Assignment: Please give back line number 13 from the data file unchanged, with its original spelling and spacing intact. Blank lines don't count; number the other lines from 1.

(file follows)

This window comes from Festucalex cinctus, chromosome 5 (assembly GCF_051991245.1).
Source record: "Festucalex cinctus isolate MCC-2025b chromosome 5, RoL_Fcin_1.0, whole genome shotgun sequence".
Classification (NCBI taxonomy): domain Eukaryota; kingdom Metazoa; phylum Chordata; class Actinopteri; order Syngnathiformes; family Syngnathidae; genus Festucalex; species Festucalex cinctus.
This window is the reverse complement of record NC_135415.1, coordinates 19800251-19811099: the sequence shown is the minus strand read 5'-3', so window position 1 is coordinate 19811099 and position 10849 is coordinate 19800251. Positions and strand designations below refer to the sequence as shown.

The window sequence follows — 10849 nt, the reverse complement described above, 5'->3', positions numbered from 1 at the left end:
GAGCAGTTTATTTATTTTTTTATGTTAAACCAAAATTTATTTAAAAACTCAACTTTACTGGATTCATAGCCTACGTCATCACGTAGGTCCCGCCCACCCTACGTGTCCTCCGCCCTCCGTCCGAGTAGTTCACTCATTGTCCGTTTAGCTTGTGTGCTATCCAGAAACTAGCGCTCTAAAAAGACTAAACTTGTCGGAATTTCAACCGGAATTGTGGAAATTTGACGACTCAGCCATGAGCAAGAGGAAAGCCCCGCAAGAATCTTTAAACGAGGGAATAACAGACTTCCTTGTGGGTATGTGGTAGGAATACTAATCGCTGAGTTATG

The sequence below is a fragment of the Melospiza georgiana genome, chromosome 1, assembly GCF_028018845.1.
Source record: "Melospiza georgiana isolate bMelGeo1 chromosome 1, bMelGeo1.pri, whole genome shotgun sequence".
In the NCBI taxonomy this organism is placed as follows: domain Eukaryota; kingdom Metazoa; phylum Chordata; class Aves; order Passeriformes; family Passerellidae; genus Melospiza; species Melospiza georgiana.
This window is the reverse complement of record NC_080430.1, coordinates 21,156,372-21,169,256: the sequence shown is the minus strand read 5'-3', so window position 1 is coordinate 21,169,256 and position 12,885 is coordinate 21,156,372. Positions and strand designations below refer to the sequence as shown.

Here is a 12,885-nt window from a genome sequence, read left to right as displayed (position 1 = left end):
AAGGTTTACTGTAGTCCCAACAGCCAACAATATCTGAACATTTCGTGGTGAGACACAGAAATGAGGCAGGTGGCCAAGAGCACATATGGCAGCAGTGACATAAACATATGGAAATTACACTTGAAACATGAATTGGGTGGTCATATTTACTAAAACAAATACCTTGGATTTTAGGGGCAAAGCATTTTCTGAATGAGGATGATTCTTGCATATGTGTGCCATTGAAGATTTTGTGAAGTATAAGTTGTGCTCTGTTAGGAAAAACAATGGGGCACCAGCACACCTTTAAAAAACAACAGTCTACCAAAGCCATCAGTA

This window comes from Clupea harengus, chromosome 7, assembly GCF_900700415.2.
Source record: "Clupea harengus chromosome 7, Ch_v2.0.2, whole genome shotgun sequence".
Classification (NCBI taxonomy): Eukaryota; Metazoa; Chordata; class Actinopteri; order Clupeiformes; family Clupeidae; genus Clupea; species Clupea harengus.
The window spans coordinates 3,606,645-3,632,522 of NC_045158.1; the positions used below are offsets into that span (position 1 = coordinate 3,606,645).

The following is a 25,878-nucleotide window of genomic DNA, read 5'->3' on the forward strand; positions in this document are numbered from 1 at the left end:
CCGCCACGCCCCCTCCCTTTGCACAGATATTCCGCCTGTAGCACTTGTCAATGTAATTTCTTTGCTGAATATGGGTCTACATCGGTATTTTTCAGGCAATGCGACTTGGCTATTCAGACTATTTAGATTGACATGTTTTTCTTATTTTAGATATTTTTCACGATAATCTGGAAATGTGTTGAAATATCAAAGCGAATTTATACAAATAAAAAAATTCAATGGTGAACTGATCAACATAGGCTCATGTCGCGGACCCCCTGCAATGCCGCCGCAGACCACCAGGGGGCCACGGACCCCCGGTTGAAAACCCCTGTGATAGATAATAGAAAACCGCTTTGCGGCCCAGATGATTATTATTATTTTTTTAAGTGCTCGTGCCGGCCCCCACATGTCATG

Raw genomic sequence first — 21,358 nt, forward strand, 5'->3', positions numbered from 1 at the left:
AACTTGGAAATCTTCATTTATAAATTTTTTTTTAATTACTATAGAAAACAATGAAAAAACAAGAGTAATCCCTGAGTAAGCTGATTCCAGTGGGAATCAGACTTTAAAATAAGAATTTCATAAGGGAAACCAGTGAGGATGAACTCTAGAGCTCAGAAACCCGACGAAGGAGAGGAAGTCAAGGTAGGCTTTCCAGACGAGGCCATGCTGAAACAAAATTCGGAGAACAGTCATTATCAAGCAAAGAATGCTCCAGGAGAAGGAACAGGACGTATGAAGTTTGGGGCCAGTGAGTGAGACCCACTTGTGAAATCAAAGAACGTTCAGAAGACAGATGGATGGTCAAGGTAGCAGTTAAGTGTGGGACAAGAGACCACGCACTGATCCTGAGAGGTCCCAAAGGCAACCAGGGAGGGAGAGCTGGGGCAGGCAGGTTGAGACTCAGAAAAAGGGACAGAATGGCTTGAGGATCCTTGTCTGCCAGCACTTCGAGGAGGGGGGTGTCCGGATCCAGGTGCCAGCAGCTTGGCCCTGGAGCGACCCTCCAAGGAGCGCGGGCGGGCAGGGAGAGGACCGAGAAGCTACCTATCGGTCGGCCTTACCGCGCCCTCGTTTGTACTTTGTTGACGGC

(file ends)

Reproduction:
This window comes from Clupea harengus, chromosome 7, assembly GCF_900700415.2.